Presentation on theme: "The Globe Theatre. William Shakespeare moved to London, England at age 21 There, he joined a group of traveling actors, The Lord Chamberlains Men. During."— Presentation transcript:
William Shakespeare moved to London, England at age 21 There, he joined a group of traveling actors, The Lord Chamberlains Men. During this time, he worked as both an actor and a writer. But the group (later renamed to be The Kings Men) wanted a stationary place to perform their plays.
Poor sewer system High crime rate But … 200,000 inhabitants the cultural and political heart of England
Shakespeare took this opportunity to invest in The Globe Theatre. Due to his successes as a writer as well as his part ownership in the Globe, Shakespeare became a very wealthy man.
Built in 1598 and opened in 1599 Burned down in1613 from a cannon blast during the play Henry VIII Rebuilt and reopened in 1614 Closed down by Puritans in 1642 and was torn down in 1644 In 1996 a replica was built on the original site Original Globe was 3 stories and held about 3000 people. Located in Southwark near the Thames River (just outside of London).
The first play we know of that was performed at Shakespeare's famous playhouse was Julius Caesar in 1599.
All classes of people attended plays there. No roof so that they had sunlight. Thus, plays had to be during the day. People often skipped work to go. Was not allowed to be built in the city of London because crowds often became rowdy. Fights Spread of disease (the plague) Drug dealing Prostitution Theft
Everybody entered at the same place regardless of where you paid to sit or stand. The stage juts out onto the floor, so some people would view from the side.
Poor people could get into plays for little money, but had to stand. They were known as Groundlings. It would be very difficult to see unless you were right next to the stage. Plays often lasted 4-6 hours and the Groundlings would stand the whole time.
The middle to upper class people could afford to sit on the second level. The second level wrapped around both sides of the stage.
Only the upper class could afford seats on the third level. For extra money they could get a padded seat.
The actors had to deal with many distractions: Weather (no roof) Rowdy Audience Fruits and Veggies thrown at them if the play or the acting was bad.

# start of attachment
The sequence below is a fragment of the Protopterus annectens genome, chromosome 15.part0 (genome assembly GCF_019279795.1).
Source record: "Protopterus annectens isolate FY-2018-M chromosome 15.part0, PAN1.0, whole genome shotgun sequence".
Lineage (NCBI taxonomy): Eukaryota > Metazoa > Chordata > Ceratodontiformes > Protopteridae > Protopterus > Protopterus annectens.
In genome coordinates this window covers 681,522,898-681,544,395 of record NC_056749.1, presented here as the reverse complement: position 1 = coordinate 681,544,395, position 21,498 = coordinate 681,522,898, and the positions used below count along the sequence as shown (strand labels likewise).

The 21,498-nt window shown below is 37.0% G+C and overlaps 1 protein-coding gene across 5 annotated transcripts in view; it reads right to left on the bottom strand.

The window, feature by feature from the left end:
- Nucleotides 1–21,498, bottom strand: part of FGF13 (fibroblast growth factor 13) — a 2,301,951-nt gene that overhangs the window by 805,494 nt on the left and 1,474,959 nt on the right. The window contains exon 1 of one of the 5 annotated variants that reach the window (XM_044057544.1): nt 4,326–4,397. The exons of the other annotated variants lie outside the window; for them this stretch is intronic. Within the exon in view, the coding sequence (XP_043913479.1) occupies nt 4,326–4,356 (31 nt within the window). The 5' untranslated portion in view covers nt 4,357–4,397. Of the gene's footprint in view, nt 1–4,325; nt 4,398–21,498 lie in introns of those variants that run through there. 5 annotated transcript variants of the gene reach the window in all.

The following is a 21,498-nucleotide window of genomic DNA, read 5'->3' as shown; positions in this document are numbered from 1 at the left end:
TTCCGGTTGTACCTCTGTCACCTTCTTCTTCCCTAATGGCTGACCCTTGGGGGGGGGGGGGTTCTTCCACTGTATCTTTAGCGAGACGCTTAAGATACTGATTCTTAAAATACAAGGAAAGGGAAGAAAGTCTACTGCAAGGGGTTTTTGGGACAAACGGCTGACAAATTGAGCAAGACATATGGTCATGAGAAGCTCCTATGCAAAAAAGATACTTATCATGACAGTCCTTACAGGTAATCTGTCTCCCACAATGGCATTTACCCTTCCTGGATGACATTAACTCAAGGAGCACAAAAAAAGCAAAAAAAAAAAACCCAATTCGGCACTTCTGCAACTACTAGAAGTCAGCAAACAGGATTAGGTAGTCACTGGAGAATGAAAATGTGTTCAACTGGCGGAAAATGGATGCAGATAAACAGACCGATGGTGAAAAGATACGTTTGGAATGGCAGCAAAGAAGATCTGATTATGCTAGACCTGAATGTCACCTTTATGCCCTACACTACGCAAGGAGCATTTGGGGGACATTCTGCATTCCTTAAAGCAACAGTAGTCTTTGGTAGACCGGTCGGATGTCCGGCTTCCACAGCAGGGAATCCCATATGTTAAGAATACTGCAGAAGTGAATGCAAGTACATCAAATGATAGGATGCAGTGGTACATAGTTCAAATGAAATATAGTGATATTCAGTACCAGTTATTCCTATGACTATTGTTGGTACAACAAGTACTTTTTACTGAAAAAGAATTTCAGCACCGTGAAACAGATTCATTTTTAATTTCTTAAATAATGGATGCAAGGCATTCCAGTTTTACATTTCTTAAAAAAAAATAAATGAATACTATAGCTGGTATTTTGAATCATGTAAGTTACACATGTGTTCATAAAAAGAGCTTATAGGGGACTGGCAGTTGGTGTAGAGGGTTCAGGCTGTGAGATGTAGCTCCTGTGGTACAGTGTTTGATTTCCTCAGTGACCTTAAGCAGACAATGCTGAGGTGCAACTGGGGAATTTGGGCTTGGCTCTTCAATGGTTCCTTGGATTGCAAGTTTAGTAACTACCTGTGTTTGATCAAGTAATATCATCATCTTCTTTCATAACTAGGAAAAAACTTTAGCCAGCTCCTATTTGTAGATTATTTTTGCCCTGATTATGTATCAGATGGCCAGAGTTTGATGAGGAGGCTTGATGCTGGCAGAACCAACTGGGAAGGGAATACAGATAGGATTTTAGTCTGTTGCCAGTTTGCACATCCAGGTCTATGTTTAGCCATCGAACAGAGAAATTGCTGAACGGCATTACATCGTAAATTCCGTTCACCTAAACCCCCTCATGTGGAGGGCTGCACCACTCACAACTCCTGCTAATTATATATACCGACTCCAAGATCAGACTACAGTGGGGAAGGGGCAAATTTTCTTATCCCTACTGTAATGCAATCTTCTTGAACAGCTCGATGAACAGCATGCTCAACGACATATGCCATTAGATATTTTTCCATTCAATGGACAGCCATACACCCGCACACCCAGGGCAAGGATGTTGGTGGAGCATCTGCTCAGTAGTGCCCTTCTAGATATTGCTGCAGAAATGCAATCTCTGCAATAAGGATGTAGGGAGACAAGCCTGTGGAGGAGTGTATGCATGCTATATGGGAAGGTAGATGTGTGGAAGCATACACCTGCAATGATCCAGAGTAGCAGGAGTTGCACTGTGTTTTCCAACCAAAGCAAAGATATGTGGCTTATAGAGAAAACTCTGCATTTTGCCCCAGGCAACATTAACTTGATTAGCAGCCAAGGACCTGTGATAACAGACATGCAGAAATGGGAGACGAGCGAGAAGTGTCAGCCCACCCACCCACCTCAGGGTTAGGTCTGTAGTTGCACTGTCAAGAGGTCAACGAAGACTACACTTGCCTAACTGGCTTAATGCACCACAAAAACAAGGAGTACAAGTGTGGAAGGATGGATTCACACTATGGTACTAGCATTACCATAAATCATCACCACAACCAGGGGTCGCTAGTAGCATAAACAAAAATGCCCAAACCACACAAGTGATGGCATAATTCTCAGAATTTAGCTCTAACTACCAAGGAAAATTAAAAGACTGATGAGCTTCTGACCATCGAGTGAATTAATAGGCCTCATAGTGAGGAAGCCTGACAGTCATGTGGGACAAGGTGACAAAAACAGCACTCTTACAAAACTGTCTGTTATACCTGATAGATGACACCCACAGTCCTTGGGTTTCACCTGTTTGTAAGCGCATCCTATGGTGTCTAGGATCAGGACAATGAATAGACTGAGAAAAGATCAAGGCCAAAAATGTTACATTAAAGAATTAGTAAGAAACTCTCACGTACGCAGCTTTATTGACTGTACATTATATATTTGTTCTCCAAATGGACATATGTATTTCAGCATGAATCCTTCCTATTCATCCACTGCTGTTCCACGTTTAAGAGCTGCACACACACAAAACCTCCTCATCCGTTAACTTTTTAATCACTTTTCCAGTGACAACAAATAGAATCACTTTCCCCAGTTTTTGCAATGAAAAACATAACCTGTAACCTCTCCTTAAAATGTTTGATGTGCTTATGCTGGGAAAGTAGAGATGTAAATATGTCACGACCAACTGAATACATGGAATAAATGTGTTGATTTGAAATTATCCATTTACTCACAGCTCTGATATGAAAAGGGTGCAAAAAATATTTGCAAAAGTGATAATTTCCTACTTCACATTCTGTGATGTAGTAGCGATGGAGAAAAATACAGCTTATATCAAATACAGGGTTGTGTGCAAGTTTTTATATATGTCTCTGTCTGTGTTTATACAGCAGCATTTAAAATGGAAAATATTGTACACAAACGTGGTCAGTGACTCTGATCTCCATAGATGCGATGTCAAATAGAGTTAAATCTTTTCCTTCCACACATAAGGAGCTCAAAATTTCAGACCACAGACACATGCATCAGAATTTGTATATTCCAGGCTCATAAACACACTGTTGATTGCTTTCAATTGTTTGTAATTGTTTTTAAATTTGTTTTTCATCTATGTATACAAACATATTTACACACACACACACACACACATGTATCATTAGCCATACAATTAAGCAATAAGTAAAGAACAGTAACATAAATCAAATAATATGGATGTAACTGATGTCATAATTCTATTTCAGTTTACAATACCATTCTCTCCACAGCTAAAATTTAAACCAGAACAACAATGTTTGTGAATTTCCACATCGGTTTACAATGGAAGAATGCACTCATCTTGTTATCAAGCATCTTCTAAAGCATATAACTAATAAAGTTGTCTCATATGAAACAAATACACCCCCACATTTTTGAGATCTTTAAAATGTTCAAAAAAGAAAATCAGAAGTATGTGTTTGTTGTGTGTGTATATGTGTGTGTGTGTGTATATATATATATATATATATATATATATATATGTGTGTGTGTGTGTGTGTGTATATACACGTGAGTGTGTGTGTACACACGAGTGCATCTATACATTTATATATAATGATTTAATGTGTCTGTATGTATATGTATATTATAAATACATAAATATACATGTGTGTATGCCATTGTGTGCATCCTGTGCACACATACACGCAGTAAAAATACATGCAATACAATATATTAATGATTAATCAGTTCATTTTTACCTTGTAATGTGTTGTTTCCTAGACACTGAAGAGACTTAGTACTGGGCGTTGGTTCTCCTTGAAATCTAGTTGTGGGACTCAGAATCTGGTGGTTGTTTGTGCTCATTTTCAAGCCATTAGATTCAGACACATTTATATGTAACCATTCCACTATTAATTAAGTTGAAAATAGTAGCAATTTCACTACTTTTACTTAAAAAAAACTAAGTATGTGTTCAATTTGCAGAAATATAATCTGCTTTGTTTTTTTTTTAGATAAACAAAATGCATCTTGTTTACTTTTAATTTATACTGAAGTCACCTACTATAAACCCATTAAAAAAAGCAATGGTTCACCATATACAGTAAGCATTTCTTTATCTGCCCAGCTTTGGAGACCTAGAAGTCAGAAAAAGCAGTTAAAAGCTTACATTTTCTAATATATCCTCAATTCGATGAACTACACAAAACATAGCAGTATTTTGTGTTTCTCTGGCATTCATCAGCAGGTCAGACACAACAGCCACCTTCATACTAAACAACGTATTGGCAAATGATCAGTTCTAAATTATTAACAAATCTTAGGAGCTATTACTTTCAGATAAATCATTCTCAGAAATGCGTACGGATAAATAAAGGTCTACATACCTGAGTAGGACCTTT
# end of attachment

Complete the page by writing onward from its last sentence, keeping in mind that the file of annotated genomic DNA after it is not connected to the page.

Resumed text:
This was situated above the stage and the balcony. This was used by the very wealthy to watch the plays from above. There would be a relatively large fee charged to use this, and only the very well-to-do were allowed in.
The Globes stage was rigged with a trap door. This was used for the entrance/exit for ghosts, witches, etc. Although no scenery was used, the actors usually carried elaborate props. Their costumes were also elaborate. They were often the most valuable possessions in the theatre.
The Globe had its own flag (as most other theatres at the time). This would signify that a play was to take place that day. The flag featured the god Hercules carrying the globe on his shoulders. (Fitting, right?)
The etiquette of the audience at the Globe Theatre was much different back then. The audience was very vocalthey were a huge part of the production. For example, when a villain came onto the stage, the crowd would loudly boo and hiss. But when a hero or someone they liked came out, the croud would cheer loudly.
The crowd also served as the first critics of the actors. If they didnt think that the acting was good, they would literally throw garbage (rotten fruits and vegetables) onto the stage. If they thought an actor was doing well, they would cheer while he was still speaking This, as well as other negative factors such as inclement weather, served to be terrible distractions for the actors.